story by Hannah Crandall Now a rodeo judge from Tierra Amarilla, New Mexico, Shane Thurston has been going to rodeos since he was two-years-old. Shane’s […]
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Meet the Member Travis Wimberley
story by Lindsay Humphrey
“Bull riding is different from every other sport, it’s the most fun I’ve ever had in my life. Ever since I started, I haven’t really wanted to quit; I’m not sure how you could quit honestly,” said 17-year-old Travis Wimberley. The high school junior has never met a bull he didn’t want to climb on. That’s been the case since he was introduced to the sport by his father, Nathan, when he was just 6 years old. “Dad rode bulls his whole life and he took me to a rodeo, the Tingley Coliseum Fair, and asked if I wanted to ride a sheep. I got on one and just started getting on more after that. Getting on sheep was really exciting for me, it was a rush.”
Hailing from Los Lunas, New Mexico, Travis actually competes in the OHSRA. He spends quite a bit of time in the skies getting to and from rodeos during the season as a result. He’s not much of a homebody though, he’s always ready to head out the door for a rodeo. “I knew a lot of people in Oklahoma already and I liked how tough the competition was in the bull riding. My mom, Brigette, and dad will drive up and watch me ride as much as they can, but it’s about an eight-hour drive.” Travis rode both bulls and bareback in the NMJHSRA and even won at state finals two years in a row. Then Travis took a break from rodeo his freshman year. He started a homeschooling program last year, which ultimately allowed him the freedom to rodeo in Oklahoma.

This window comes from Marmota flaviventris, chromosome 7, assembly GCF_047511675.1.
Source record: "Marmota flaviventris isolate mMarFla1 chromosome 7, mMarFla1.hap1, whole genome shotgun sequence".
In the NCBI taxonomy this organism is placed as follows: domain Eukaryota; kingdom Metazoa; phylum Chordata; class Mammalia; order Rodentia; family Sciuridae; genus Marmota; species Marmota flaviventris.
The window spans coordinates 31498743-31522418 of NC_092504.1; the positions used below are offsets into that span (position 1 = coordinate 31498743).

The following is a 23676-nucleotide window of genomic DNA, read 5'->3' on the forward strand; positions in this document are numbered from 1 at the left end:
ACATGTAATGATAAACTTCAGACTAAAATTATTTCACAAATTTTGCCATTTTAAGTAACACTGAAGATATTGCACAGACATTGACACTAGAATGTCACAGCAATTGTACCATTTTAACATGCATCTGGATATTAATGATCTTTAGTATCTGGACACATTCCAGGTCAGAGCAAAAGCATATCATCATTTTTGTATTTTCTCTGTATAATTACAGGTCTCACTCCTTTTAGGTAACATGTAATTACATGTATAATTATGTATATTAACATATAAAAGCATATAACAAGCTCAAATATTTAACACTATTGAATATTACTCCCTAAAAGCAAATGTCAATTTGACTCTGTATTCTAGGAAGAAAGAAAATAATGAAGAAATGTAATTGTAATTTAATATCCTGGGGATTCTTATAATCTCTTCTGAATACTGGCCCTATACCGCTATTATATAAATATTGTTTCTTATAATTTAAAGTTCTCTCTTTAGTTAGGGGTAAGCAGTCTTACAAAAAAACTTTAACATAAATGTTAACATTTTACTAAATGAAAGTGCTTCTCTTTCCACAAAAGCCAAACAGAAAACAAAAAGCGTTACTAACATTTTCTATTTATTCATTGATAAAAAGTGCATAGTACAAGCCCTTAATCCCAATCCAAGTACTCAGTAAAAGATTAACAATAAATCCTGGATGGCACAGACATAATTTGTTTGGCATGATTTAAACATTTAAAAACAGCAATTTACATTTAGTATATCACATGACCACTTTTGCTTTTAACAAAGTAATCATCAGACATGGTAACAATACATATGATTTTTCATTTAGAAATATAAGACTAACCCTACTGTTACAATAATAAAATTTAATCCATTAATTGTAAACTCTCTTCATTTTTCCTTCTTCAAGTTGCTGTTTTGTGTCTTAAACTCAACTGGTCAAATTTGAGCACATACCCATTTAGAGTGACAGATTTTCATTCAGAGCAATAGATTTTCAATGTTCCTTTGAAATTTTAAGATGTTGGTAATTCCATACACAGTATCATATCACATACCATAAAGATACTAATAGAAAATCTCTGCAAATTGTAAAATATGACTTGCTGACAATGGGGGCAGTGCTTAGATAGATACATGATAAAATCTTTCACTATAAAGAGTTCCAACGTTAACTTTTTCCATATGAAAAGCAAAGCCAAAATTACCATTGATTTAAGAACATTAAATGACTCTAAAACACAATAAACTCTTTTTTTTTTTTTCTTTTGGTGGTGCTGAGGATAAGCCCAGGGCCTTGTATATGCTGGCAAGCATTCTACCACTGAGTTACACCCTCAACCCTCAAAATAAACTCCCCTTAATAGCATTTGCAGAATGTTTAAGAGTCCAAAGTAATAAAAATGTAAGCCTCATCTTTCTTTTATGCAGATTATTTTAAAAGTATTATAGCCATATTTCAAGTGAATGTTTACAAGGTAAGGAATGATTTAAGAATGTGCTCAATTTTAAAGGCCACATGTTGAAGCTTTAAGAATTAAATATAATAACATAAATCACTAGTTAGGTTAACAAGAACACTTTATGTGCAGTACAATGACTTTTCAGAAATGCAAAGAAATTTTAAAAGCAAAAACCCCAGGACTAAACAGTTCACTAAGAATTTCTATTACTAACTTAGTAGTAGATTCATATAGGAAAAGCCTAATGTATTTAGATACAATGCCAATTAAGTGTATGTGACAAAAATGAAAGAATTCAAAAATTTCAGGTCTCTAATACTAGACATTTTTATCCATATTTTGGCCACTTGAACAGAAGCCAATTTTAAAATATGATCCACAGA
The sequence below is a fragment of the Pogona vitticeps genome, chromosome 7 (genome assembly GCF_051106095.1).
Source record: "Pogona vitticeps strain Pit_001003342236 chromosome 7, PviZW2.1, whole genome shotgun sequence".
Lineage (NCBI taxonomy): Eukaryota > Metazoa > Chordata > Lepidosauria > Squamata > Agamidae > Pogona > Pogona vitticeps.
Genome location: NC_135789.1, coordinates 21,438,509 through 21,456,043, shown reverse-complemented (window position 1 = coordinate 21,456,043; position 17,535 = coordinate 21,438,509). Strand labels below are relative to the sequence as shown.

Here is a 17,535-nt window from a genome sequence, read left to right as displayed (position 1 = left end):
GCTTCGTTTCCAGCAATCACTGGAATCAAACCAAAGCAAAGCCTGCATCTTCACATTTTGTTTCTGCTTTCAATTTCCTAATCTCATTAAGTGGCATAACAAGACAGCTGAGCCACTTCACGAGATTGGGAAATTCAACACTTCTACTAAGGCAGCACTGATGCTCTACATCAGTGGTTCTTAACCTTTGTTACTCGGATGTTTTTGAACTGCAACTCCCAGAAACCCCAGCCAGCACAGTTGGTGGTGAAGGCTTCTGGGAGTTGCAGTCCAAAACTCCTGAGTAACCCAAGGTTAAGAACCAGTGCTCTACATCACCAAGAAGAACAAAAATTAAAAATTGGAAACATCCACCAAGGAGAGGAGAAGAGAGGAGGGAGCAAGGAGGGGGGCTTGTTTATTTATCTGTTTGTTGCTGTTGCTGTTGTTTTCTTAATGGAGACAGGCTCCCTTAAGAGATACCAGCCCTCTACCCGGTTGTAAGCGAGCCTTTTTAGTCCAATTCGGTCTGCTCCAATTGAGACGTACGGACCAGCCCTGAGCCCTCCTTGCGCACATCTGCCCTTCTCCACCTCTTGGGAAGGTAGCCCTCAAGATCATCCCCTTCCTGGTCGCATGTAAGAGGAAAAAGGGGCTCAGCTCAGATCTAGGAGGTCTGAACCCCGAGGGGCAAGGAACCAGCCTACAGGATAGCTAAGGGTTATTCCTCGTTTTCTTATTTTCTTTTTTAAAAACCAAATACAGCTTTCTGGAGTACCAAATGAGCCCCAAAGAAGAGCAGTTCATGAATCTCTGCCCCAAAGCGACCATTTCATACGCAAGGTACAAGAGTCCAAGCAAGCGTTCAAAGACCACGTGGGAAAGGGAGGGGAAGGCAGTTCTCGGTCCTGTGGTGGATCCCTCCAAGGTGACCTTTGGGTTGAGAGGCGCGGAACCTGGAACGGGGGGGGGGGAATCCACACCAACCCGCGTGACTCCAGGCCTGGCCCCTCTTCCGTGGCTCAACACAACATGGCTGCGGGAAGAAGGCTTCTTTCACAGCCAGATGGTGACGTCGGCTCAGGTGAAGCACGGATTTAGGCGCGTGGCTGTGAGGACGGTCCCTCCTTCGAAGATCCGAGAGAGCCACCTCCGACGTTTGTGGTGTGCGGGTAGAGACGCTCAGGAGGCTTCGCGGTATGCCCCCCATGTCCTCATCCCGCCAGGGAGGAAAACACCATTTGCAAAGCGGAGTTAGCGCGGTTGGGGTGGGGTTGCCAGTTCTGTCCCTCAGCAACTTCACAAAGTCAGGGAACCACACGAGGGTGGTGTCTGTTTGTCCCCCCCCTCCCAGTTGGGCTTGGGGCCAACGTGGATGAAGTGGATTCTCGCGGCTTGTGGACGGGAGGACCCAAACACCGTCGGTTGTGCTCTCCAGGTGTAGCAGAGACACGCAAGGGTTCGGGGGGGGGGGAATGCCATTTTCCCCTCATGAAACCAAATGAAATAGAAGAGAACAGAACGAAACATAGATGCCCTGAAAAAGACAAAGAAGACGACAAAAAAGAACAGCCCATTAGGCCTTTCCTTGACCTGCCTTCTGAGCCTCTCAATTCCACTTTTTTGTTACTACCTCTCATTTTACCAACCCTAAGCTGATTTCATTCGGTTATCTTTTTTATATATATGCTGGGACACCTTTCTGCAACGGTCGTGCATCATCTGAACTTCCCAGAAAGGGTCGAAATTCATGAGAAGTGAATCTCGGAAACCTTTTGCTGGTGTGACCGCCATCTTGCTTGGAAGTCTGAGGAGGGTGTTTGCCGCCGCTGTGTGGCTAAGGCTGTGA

“I’ve always really wanted to be homeschooled. I like learning, but I never really liked the school part of it. I missed a lot of days for rodeo when I was in public school and they didn’t really like that.” Homeschooling also gives Travis more time to work during the day, honing his skills as a welder with Kevin Casteo. “Kevin is pretty cool, it’s just the two of us welding pipe fence and buildings together. He lets me off whenever I need it for a rodeo.” If his bull riding career doesn’t take off as planned, Travis will always have welding to fall back on. However, Travis has a promising future ahead of him in the roughstock event.
COVID-19 prevented Travis from competing a majority of the high school season, but he still managed to punch his ticket to nationals. “We only had one rodeo and then state finals. I ended up third in Oklahoma.” Although Travis got bucked off both his first and short-round bull at nationals, he covered his second and placed 15th in the nation. “It was a blast; I had a great time. Although I wish I would’ve placed a little better, I can’t complain because I’m still healthy and didn’t get hurt.”
Harboring a trip to the JrNFR as well as a world title in MBR in 2015, Travis set himself up for success when it came to gearing up for amateur rodeos. “When I was in Vegas that year, I rode in two different associations–MBR and IMBA. I rode all four bulls in the IMBA to finish third in the world and then I rode all three of my bulls at the JrNFR to take seventh place.” There’s just something about bull riding that Travis craves. The more bulls he can get on, the better.
Back when Travis first got started in bull riding, he got on calves in the NMRA. That was quite a few years ago and now Travis has made his debut as a full-fledged bull rider in the association he grew up in. “There are really great people in the NMRA, and they have great bulls too. They always put on a great rodeo and it doesn’t hurt that they have some good added money at their rodeos too.”